Yale, UConn Fall Among Peers as Full-Time MBA Enrollment Continues Nationwide Decline

Full-time two-year MBA programs in the United States have seen declines in application volumes since 2014. Last year, only one-third (32%) of programs reported increased application volumes; 64 percent saw declines, according to the Graduate Management Admission Council’s Application Trends Survey 2017. When Bloomberg Businessweek ranked the nation’s business schools offering two-year full-time MBA programs, Harvard, the University of Pennsylvania’s Wharton School and the MIT Sloan School of Management topped the list, issued in late-2017.  Among Connecticut business schools, Yale University ranked at number 16 and the University of Connecticut placed at number 66.  Yale dropped two places from the previous year, UConn dropped three.  In 2015, Yale ranked #11.  A total of 85 schools nationwide received rankings.

Each school’s ranking is based on surveys of recruiters, alumni, and students, as well as recent graduates’ success at landing jobs and securing high starting wages. The methodology Bloomberg Businessweek uses to arrive at its annual MBA ranking involves weighting each of five principle factors: 35 percent for the Employer Survey score, 30 percent for the Alumni Survey score, 15 percent for the Student Survey score, 10 percent for the Job Placement Rate score, and 10 percent for the Starting Salary score.

UConn’s employer survey rank was 77 among the 85 business schools tallied, the job placement rank was 67, and the student survey rank was 73.  The bright spots in the rankings were UConn’s alumni survey rank, 48th, and salary rank, 39th.

Yale’s top rankings were in the alumni survey (9th) and salary survey (15th), with the School of Business ranked 21st in the employer survey, 27th in the student survey and 42nd in the job placement rankings.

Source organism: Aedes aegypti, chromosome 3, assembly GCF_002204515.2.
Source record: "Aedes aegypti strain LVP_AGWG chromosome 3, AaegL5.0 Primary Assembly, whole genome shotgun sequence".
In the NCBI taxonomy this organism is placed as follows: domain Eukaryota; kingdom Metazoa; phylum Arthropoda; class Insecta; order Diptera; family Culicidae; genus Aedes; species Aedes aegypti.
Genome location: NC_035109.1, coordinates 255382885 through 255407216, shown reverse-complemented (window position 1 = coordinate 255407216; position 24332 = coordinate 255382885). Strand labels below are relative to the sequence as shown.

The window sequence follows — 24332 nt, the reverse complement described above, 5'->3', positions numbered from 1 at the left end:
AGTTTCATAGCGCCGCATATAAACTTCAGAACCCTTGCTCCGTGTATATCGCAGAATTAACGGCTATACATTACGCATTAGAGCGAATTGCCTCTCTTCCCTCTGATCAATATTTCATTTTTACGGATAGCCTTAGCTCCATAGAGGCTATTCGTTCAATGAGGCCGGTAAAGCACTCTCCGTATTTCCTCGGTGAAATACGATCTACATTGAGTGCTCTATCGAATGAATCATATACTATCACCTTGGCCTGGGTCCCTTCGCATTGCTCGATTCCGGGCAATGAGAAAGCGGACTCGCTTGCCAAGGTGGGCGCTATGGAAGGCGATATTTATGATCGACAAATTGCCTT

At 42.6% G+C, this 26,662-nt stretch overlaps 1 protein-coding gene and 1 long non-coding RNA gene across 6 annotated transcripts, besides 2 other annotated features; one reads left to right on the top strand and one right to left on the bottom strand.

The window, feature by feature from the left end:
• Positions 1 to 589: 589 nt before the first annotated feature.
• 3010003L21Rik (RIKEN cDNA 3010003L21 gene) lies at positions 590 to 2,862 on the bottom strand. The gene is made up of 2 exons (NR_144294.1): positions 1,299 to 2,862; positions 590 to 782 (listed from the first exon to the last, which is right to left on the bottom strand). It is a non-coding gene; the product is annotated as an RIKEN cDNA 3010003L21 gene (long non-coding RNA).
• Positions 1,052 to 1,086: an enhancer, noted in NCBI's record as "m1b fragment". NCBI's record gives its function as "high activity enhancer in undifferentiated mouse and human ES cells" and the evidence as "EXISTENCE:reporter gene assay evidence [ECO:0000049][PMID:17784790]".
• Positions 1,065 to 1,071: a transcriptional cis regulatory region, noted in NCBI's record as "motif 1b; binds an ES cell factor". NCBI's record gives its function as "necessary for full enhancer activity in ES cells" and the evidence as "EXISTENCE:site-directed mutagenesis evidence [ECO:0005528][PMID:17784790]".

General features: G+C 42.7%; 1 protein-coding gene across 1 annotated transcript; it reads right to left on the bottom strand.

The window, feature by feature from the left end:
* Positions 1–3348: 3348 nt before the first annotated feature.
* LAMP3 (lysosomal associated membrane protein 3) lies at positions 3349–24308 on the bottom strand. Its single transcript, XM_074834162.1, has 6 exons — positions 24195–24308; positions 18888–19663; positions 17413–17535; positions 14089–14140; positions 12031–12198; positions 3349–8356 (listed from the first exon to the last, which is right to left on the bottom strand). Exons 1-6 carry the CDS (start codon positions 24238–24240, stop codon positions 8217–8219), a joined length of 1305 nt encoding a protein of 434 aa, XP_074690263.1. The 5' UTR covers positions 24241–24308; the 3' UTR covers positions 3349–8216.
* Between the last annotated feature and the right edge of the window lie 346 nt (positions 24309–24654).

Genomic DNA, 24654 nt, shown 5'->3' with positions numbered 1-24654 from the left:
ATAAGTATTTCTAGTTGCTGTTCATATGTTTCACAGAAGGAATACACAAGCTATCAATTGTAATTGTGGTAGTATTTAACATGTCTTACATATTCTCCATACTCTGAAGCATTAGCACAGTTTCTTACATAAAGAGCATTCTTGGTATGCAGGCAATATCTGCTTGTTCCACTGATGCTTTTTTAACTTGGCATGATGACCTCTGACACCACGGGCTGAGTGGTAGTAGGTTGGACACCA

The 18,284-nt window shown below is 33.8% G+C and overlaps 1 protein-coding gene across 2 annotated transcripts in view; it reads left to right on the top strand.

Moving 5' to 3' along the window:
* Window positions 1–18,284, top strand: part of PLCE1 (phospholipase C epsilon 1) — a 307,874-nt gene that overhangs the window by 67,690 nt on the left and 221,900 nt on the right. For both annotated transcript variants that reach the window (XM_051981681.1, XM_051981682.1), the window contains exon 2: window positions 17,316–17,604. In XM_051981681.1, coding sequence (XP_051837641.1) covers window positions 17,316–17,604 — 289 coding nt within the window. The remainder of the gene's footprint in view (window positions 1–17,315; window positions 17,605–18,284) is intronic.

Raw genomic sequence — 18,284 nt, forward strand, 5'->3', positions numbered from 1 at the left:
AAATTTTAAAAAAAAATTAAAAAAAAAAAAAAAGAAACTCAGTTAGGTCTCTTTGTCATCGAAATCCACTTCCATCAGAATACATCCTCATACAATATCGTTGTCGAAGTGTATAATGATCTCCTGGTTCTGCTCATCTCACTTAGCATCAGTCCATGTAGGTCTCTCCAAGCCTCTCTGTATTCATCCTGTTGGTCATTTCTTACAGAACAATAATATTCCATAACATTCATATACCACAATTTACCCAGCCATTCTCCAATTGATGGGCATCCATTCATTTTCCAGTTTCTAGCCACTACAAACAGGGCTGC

The Graduate Management Admission Council report, issued in September 2017, pointed out that “For many years, U.S. programs have come to rely on international candidates to add to their application pipeline. However, the recent change in political administration became a concern among potential international candidates. Three-quarters (75%) of programs reported declining international application volumes.”

That same month, the Wall Street Journal reported that “applications to full-time M.B.A. programs in the U.S. fell for a third straight year, the latest signal that business schools are struggling to entice young professionals out of a strengthened job market.”  Fortune later reported that “while applications to business school overall have declined over the past three years, this isn’t necessarily the case across the board. On the contrary, the top-ranked business schools are seeing a massive influx of interest from students. Yale University’s School of Management, for example, has seen a whopping 45% increase in applications since 2013.”  Harvard increased by 11 percent during that period; UPenn’s Wharton School by 3 percent.

In addition to Yale and UConn, full-time MBA programs are in place at Connecticut schools including Fairfield, Quinnipiac, Sacred Heart, Central Connecticut, and the universities of Hartford and New Haven.